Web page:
What is a “Life” to Society?
Whether you consider the topic of abortion, capital punishment, suicide, murder or euthenasia, eventually you have to consider this question, don’t you?
How autonomous is your life and death decision? When do you have final say over your body and what happens to it? When does your family and culture/faith? When does your service provider? And when does the govt?
When is the decision about money? Limited resources? How many dollars do we give to just one person when we have to support the whole system for everyone?
And when is it about quality of life?
Is that lack of quality about a disease, an injury, depression, lack of support and caring? Is it about loss of hope and love? Is it about feeling lonely? Is it about feeling broken hearted today, because you just broke up with someone?
If someone wants to die, do we stop them? If someone wants to take a life, do we stop them? Are we responsible if they take their life? Or are they?
There are advocates who would argue that life is paramount and under all circumstances to be protected. And there are those who fully have situational ethics. There is no one-size fits all solution. Yet every day we have this discussion, don’t we?
How we were raised, how we were trained to caretake, and our moral ground all play into what decision we make when we’re offered the opportunity to be part of this decision making process.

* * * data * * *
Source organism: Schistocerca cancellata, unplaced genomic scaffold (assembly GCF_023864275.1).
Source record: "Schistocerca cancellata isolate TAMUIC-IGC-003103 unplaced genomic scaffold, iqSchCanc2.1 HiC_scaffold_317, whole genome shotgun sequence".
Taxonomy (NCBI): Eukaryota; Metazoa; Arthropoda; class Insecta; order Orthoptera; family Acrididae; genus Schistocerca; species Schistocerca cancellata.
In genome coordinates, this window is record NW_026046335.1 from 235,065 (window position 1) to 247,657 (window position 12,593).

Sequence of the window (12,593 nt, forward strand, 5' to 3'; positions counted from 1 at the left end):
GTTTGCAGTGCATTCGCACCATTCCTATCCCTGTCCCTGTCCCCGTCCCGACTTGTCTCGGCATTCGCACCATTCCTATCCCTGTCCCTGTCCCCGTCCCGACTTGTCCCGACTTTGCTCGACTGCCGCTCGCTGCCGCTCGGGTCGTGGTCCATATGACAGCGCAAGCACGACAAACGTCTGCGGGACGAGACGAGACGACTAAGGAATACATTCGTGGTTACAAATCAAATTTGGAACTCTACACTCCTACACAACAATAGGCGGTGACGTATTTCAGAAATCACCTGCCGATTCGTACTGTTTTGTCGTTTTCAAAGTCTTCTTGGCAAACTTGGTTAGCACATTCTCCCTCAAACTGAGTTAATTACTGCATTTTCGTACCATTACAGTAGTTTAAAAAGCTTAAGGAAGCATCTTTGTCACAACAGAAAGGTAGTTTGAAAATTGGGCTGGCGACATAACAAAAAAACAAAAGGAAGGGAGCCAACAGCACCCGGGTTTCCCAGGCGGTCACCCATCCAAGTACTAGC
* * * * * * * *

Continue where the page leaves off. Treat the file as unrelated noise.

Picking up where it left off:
And to some abortion is easy. Mom has to survive.
To some euthenasia is easy. We don’t kill ill people, we comfort them.
Is that illness easy when it’s curable eventually, but the treatment is beyond what the person is willing to endure? Or the mgmt and it’s side effects are untenable to the patient?
Is that decision easy still when the illness is mental and can harm others? That is when the criminal factor creeps in. Because in my country, we don’t have capital punishment. Yet in many they do. But how do we know for sure that the person being executed isn’t suffering from mental health issues we just haven’t diagnosed yet? And what crime do they have to commit for you to say enough is enough? All crime is some form of theft or violence. Many criminals are addicts and/or have a lower IQ than average. It’s a slippery slope, isn’t it? Even sociopaths and malignant narcissists have brain anomylies.
This is the type of decisions that whole countries and religions have struggled with for some time. And it isn’t simple. So how do we teach advocates and govt workers to think about this, when we cannot come to a united ground ourselves?
At this moment Canada is weighing this very decision again when it come to euthenasia. We support abortion and the woman’s right to chose. We are against capital punishment. So where will our line in the sand be for the patient’s right to die?
Time willl tell.
I don’t expect answers, but I do want civility if you chose to engage and put your view forward. I get that it is fraught with concern.